The research is an analysis of the socio-cultural impact of childless married couples, and it was carried out in Fagge local government area of Kano state. The study explored ways of reducing pressure both from the family and the society as a whole with particular reference to examining the existing causes and effects of infertility in the society. The instrument for data collection used for this research was questionnaire. The sampling techniques used for this study was cross- sectional survey research design. One hundred and thirteen (113) respondents were randomly selected. The data collected were analyzed using tables and percentages. From the analysis of the data, the major findings among others include; women are not fully blamed for the cause of infertility like it use to be, majority of the population are aware of the medical treatment for infertility but choose not to sought for it. It is also found out that there is negative attitude of childless couples towards child adoption and seeking medical treatment as a solution to their problem. In view of these findings, the study recommend among others that: 1) mass enlightenment of the public could help increase the knowledge of the causes of infertility among married couples and also reduce feeling of inferiority complex among childless couples; 2) childless couples should seek for medical treatment jointly instead of allowing one partner to carry the burden alone among others.
1.1 Background to the Study
Marriage is a universal phenomenon in Africa and among Nigerians it is a union between a man and woman that brings together families, communities, and ethnic groups (Ekong 1988). The system of marriage varies from people to people, and what is considered as the importance of marriage varies, however one general belief is that marriage is aimed at procreation, that is to say marriage and procreation are inseparable. Approximately 70-80 million couples worldwide are currently infertile (Bos et al., 1995; Boivinet al., 2007) and it can be estimated that tens of millions couples are primarily infertile or childless.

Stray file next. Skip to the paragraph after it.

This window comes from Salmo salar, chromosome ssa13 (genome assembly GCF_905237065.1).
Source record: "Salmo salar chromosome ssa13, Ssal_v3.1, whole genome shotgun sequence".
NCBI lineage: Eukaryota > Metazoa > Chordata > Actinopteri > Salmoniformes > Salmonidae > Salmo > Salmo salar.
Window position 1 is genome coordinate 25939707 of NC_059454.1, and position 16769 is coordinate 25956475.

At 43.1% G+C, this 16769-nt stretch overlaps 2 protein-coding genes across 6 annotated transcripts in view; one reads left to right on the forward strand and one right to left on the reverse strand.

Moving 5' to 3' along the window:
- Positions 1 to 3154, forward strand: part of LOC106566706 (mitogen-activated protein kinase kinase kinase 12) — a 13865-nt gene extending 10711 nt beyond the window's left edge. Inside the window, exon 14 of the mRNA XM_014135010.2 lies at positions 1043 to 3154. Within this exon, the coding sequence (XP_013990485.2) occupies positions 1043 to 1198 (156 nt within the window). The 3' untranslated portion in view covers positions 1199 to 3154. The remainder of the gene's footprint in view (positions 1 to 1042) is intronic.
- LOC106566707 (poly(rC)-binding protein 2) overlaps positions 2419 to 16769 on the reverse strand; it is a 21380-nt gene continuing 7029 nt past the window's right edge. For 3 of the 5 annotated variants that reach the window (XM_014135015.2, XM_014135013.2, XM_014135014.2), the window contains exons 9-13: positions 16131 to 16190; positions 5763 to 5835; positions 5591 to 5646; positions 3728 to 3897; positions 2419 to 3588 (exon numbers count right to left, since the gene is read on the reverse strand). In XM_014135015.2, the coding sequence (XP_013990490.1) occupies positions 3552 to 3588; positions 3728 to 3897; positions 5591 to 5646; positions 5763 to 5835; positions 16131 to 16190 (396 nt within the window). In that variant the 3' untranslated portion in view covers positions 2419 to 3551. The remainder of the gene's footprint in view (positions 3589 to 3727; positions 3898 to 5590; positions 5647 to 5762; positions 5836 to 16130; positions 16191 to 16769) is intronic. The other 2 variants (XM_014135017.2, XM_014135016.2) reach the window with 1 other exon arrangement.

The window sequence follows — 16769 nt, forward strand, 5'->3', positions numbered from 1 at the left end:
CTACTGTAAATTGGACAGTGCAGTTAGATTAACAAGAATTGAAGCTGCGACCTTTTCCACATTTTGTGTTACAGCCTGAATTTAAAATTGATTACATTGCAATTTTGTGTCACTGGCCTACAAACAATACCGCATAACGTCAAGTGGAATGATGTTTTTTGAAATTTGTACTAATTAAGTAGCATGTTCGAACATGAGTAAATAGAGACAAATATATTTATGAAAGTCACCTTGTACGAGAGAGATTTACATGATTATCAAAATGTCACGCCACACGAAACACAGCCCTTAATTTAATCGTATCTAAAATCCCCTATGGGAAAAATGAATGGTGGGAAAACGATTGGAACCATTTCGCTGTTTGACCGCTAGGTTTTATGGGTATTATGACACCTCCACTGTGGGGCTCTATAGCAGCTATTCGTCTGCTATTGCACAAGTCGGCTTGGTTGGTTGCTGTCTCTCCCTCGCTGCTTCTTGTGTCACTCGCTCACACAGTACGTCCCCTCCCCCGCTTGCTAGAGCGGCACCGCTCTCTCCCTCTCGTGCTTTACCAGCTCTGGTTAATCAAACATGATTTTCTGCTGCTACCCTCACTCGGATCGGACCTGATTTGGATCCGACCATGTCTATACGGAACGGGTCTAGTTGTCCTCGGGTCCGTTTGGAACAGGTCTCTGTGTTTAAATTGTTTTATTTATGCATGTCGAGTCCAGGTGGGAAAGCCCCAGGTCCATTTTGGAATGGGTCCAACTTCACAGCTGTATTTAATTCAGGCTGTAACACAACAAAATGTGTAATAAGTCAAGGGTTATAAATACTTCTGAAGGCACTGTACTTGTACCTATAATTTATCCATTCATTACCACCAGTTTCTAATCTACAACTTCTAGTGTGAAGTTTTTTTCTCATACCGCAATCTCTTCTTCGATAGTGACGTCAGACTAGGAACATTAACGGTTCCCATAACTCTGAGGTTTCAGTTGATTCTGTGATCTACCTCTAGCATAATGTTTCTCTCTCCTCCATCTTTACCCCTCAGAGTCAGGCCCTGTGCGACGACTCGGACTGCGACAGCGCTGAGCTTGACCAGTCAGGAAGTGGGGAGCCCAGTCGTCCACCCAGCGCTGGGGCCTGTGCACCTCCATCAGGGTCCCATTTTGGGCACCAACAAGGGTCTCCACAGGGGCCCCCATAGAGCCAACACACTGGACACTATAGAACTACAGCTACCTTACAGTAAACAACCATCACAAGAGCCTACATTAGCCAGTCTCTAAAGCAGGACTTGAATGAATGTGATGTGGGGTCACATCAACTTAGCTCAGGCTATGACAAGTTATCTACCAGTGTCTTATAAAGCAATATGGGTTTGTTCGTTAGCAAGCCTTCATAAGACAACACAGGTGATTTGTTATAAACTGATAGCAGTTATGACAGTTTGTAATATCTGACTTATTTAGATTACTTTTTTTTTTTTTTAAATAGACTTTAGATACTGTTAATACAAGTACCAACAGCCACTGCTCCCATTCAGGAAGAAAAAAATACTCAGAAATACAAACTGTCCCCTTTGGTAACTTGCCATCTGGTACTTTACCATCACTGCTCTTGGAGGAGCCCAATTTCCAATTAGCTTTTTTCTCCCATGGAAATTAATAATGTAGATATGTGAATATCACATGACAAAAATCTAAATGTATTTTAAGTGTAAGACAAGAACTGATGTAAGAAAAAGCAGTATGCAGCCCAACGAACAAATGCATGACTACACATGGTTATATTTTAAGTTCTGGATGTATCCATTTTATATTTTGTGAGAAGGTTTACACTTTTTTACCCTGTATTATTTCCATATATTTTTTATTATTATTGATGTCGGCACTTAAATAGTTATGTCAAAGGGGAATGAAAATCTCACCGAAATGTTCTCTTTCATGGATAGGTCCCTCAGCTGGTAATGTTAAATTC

Procreation is one of the major functions of the family. Every man takes a wife apparently to have children, and where this purpose is not forth coming into fulfillment, it results to tension in most cases which lead to misunderstanding and disputes in the family. Other reasons or purpose for marriage include: sexual satisfaction, companionship and economic incentive. Many wives try to ensure the procreation of children to its fullest limit. For most people bearing children is very important, and the inability to do so is a great life problem. There are men and women who have children in their previous relationship, but are desperately in need of another child. For most of history, childlessness has been regarded as great personal tragedy involving much emotional pain and grief, especially when it results from failure to conceive or from the death of a child (Mail, Charlene, 1986); this is because children are seen as a symbol of self-fulfillment both socially and economically. According to Ebigbola (2000), modernization has not weakened the deep-rooted tradition of having children as soon as possible after marriage; this is because they are needed for so many reasons, which are both socio-cultural and economic. Recent studies conducted in societies in Egypt, Nigeria, Mozambique and the Gambia reviewed that women who are childless are often segregated and excluded from social gatherings or despised (Kabsa 1994,Gerrits, Okonofu,Sundby 1997). Where ignorance prevails, childlessness is usually blamed on the woman. In a more recent study in Benin City, Nigeria, Omage (2013) reported that childless women are regarded as worthless and deserved to be divorced. This in itself adds to the high level of negative emotional and social effects of childlessness.